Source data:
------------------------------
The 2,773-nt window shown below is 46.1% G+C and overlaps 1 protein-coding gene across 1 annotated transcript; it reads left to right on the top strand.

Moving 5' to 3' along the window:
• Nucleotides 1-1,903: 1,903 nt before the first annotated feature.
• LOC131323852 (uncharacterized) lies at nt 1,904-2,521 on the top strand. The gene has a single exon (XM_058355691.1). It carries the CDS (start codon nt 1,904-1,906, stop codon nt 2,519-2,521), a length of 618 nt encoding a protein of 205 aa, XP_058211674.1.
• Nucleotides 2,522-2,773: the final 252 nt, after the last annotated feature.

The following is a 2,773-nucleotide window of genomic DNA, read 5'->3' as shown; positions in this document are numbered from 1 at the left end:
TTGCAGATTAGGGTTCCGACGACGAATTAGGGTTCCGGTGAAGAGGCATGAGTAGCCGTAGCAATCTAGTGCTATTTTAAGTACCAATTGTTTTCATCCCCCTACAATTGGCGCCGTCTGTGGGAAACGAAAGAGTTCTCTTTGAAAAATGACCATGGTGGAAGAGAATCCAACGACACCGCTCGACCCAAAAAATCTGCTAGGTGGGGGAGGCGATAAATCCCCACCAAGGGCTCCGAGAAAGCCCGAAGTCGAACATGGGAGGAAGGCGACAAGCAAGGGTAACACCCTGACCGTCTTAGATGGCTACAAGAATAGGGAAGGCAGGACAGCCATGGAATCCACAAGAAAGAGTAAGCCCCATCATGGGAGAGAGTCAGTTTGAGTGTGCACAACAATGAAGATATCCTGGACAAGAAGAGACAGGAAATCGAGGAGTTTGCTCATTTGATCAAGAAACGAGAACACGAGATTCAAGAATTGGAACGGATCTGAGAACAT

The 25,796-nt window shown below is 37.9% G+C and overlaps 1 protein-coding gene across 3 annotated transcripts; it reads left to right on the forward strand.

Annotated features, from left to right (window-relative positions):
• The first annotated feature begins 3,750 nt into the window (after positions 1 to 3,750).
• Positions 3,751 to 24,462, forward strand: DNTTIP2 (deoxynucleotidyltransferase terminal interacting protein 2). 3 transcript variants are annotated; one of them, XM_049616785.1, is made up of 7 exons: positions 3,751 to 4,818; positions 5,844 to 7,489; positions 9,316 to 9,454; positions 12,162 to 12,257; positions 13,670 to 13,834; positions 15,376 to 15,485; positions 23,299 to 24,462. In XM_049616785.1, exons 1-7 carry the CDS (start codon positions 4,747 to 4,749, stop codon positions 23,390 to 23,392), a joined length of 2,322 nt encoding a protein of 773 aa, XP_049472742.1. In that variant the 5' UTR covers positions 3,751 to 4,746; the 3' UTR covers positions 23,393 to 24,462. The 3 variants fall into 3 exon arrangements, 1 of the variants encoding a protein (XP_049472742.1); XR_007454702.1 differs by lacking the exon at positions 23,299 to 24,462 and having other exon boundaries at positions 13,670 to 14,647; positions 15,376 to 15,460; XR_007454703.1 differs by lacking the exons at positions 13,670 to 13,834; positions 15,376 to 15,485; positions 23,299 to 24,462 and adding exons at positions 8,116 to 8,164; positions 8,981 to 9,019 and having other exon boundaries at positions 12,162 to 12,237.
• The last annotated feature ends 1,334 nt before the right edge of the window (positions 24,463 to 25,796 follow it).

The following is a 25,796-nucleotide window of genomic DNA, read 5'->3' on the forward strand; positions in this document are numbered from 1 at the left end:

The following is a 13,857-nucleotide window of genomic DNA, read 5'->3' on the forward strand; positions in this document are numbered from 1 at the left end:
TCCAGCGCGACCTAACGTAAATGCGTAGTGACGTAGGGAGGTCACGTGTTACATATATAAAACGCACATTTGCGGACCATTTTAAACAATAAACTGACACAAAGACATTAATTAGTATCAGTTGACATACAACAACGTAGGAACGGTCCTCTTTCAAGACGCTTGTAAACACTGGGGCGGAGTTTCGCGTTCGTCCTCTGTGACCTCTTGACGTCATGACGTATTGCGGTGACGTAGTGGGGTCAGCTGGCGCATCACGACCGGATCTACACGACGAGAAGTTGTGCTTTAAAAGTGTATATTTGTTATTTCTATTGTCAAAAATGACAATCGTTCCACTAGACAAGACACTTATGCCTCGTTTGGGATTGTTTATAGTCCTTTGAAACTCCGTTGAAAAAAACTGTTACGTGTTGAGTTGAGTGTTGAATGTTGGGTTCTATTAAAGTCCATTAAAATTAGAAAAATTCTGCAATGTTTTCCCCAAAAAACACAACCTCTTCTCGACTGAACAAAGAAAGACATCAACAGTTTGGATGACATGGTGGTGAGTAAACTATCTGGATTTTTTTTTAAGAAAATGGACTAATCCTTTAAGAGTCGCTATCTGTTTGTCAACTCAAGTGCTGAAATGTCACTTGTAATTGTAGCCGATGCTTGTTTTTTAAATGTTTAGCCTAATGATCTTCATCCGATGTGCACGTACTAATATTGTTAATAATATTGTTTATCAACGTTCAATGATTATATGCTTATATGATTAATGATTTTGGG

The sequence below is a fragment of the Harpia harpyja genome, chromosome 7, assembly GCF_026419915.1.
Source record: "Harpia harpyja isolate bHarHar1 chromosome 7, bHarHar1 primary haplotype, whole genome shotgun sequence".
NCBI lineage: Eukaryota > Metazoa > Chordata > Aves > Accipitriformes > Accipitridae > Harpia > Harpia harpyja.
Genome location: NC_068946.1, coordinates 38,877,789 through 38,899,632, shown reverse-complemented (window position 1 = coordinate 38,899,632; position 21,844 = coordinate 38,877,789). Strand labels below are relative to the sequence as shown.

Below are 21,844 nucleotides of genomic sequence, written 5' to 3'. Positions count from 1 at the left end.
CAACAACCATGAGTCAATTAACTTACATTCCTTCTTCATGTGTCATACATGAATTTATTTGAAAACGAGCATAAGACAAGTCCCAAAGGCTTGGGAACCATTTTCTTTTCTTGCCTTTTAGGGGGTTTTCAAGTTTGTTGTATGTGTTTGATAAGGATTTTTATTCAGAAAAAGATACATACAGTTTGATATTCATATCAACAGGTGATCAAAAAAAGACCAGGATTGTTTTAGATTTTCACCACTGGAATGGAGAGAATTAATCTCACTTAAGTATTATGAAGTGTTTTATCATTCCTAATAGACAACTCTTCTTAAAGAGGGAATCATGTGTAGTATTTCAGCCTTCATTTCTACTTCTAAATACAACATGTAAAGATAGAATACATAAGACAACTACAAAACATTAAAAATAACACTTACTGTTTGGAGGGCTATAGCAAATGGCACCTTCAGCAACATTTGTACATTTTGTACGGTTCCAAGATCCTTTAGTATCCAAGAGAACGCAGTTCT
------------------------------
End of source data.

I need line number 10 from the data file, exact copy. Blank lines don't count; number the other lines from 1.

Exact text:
• The first annotated feature begins 3,750 nt into the window (after positions 1 to 3,750).